Part 1 submitted by
, Part 2
As I walked through the IKEA showroom I felt distressed. I wanted to sit down, I needed to sit down, but all of the couches around me looked like they would cause me severe back pain. They were lit up with fancy lights and smelled faintly of disinfectant, the whole showroom felt like the world’s fanciest hospital. I desperately searched among the rows for something that would make me comfortable, but my search seemed hopeless. I walked around aimlessly, until, as if by divine intervention, I noticed a maintenance room in the corner of the showroom.
As I opened the door a cloud of smoke escaped the abyss that hid beyond. The darkness before me beckoned, ‘Come here Tiger,’
it whispered. I walked into the hallway. The door behind me closed.
As I journeyed through the corridor the smoke grew more intense, but so did my certainty that I would find what I was looking for. At first it was only my footsteps that echoed through the darkness, but as I walked on I could hear a far off radio playing. A familiar song by the Stones grew louder as I approached a room at the end of the hall. Yet the music was soon joined by sobs. Someone was crying.
A fluorescent light bulb crackled in and out of life, yet it was strong enough to illuminate the small room. A dark haired man in a worker’s uniform sat by the edge of a familiar couch as he finished off stitching the last bits of its flowery upholstery. He wept as he pulled out the thread and needle. His face was caked in grime, but the tears created two clear lines down his cheeks. When he saw me he wiped away his tears and got up. The man composed himself, lit a cigarette and walked over to me. He gave the couch one last look, but it wasn’t a look of sorrow, it was a look of pride. The man looked back at the couch as if he had just walked his daughter down the isle. Then he motioned towards it. ‘Come here Tiger, I’ve been waiting for you,’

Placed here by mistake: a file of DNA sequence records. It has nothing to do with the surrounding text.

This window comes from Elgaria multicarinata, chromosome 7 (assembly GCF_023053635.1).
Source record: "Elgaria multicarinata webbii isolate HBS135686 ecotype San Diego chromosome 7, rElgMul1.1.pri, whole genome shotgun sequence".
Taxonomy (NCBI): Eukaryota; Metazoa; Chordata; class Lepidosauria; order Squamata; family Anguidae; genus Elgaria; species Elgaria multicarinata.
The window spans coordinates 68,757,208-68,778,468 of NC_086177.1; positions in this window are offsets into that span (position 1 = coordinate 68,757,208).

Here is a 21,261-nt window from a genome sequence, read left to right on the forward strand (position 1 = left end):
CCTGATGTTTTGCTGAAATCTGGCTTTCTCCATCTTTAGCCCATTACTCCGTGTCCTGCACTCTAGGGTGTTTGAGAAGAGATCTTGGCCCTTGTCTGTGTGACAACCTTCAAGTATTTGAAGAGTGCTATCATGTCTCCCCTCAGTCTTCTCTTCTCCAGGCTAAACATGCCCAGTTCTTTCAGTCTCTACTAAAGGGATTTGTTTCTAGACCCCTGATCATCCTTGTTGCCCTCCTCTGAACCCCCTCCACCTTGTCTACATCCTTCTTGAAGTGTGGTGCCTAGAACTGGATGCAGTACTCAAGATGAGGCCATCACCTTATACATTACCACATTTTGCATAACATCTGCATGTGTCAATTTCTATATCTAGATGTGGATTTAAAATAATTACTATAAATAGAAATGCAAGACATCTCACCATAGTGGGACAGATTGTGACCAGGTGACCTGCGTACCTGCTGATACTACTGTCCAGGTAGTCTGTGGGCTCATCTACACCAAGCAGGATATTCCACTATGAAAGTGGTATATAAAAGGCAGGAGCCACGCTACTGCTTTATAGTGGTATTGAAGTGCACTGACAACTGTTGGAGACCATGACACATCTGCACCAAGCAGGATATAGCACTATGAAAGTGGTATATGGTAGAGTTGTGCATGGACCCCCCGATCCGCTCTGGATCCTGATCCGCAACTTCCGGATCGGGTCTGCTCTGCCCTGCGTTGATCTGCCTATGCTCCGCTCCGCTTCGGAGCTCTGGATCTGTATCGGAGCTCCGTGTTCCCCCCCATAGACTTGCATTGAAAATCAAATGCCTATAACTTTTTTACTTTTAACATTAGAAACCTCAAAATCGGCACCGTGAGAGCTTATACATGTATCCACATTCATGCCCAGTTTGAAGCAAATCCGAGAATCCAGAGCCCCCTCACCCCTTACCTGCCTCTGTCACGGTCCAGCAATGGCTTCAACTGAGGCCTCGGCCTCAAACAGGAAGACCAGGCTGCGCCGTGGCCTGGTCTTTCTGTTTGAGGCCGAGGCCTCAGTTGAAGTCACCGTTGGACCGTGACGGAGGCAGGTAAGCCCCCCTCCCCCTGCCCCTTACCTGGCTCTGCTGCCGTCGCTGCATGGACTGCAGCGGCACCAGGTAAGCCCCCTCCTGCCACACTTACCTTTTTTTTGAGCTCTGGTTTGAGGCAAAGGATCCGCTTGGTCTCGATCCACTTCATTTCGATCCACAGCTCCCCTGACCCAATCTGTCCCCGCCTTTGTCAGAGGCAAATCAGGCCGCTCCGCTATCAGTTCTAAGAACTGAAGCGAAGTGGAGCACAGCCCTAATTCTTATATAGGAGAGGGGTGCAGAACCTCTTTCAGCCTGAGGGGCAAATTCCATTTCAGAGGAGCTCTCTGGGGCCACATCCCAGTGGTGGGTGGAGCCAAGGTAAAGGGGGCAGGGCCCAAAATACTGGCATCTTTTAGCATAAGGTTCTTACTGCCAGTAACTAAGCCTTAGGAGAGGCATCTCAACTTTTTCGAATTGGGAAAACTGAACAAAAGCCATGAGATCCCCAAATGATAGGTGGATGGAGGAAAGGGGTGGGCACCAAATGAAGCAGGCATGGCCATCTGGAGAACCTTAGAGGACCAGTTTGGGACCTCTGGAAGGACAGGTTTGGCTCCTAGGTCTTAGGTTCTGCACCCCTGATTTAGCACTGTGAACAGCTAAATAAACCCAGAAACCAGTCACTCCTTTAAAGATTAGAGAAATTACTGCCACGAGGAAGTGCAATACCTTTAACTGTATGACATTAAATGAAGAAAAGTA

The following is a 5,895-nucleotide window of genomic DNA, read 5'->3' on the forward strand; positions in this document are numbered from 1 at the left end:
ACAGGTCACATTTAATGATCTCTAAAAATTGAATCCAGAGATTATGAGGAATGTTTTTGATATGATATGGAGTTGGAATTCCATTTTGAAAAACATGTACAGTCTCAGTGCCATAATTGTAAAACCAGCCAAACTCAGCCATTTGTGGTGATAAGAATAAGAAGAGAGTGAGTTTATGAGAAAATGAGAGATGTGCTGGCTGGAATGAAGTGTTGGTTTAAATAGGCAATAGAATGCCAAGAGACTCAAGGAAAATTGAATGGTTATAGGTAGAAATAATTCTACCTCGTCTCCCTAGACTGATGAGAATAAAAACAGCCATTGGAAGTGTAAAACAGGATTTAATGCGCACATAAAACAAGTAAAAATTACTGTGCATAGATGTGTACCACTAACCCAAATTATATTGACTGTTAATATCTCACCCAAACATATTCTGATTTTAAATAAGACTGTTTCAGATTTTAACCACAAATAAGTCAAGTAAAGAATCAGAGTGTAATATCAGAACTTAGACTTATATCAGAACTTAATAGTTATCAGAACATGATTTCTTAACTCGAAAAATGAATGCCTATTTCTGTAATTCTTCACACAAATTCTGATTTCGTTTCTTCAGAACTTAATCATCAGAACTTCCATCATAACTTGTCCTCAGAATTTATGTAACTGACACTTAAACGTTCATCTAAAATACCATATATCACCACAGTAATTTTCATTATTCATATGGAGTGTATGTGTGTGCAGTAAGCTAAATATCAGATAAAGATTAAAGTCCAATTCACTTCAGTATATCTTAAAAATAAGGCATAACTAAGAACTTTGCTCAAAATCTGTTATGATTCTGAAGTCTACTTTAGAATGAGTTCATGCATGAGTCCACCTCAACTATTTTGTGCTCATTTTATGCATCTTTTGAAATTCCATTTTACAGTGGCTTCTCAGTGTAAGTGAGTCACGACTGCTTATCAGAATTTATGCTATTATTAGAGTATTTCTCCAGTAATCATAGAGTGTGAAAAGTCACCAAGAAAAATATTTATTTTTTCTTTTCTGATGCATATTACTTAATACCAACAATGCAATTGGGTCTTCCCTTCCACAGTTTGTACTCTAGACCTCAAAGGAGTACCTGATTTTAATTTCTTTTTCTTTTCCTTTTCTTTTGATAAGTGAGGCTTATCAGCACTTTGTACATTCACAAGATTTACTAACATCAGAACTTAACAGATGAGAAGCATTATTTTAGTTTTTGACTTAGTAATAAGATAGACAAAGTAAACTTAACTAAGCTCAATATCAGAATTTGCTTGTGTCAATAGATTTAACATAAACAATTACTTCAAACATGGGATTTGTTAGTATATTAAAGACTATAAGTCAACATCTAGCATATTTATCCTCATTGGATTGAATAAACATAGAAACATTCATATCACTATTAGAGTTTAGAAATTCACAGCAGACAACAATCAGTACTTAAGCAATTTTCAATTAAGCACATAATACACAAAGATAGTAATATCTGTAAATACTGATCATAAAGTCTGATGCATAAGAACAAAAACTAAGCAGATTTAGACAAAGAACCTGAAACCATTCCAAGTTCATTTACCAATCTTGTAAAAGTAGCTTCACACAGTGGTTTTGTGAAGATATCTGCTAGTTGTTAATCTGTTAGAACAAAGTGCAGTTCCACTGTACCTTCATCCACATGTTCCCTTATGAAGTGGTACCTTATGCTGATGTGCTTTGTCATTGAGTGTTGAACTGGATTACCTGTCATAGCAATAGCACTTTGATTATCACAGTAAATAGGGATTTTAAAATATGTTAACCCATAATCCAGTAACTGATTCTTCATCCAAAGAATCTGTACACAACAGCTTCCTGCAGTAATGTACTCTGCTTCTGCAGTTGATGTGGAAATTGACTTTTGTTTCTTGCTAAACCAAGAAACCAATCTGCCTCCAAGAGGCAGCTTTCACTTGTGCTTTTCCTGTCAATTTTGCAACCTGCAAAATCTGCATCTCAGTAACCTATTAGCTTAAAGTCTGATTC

the couch growled with sex in its tone.
I stepped towards the couch. The electricity in the air was back and stronger than before. ‘I can make your wildest dreams come true Tiger. I can make you believe in a heaven. All you have to do is fuck me.’
I reached out for the couch, all of my nerve endings tingled with anticipation. I was millimeters away from nirvana. The universe had its gaze set on me and was about to reveal all of its secrets but then-
My hand started to shake. It was gentle at first but soon the convulsions spread through my arm. Within moments I was down on the floor, my body throwing itself from side to side uncontrollably. The light bulb grew bright with a deafening scream. The world was crumbling at its axis. POP!
The room was plunged into darkness.
“James? James, wake up,” Karl’s shadow stood above me. It was early morning; the room was still dim with dawn. Karl held two cigarettes in his hands, “We should go have a cigarette, friend.”
I was horribly dazed; his words didn’t make a lick of sense. The only thing that seemed understandable was the voice in the back of my head, ‘Don’t listen to him Tiger, he wants to take me away from you. Don’t let him get between our love.’
I stirred on the couch. My fingers were deep in the upholstery. “I don’t feel like smoking right now Karl.”
Karl didn’t move. “James, we have to take the couch outside. It doesn’t belong in this house anymore. You and me should also have a cigarette, we need to talk.” ‘He wants to hurt me Tiger, don’t let him hurt me, do something. He has to be stopped.’
I yawned and tried to look as sleepy as possible but Karl’s eyes stayed on me. “Mind if I nap for like fifteen more minutes?” I asked.